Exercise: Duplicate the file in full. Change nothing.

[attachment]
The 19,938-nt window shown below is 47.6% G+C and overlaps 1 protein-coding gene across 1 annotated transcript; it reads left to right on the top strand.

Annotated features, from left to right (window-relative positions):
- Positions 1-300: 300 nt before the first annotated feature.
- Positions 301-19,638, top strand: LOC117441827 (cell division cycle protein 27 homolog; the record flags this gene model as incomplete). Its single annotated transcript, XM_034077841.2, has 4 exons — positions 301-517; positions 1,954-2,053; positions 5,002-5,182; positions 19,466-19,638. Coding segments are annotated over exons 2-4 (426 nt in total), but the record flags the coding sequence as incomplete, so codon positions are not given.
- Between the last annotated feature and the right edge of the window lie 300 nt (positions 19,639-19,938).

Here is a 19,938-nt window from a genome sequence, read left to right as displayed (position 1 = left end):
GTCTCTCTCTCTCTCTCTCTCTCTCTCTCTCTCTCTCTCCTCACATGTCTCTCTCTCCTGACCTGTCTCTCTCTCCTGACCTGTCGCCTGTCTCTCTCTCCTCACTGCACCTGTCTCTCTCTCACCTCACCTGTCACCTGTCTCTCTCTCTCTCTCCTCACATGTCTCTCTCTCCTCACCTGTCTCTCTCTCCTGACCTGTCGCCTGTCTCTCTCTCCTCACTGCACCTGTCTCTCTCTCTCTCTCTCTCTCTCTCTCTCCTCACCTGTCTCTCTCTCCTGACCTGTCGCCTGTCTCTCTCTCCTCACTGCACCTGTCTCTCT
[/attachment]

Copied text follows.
The 19,938-nt window shown below is 47.6% G+C and overlaps 1 protein-coding gene across 1 annotated transcript; it reads left to right on the top strand.

Annotated features, from left to right (window-relative positions):
- Positions 1-300: 300 nt before the first annotated feature.
- Positions 301-19,638, top strand: LOC117441827 (cell division cycle protein 27 homolog; the record flags this gene model as incomplete). Its single annotated transcript, XM_034077841.2, has 4 exons — positions 301-517; positions 1,954-2,053; positions 5,002-5,182; positions 19,466-19,638. Coding segments are annotated over exons 2-4 (426 nt in total), but the record flags the coding sequence as incomplete, so codon positions are not given.
- Between the last annotated feature and the right edge of the window lie 300 nt (positions 19,639-19,938).

Here is a 19,938-nt window from a genome sequence, read left to right as displayed (position 1 = left end):
GTCTCTCTCTCTCTCTCTCTCTCTCTCTCTCTCTCTCTCCTCACATGTCTCTCTCTCCTGACCTGTCTCTCTCTCCTGACCTGTCGCCTGTCTCTCTCTCCTCACTGCACCTGTCTCTCTCTCACCTCACCTGTCACCTGTCTCTCTCTCTCTCTCCTCACATGTCTCTCTCTCCTCACCTGTCTCTCTCTCCTGACCTGTCGCCTGTCTCTCTCTCCTCACTGCACCTGTCTCTCTCTCTCTCTCTCTCTCTCTCTCTCCTCACCTGTCTCTCTCTCCTGACCTGTCGCCTGTCTCTCTCTCCTCACTGCACCTGTCTCTCT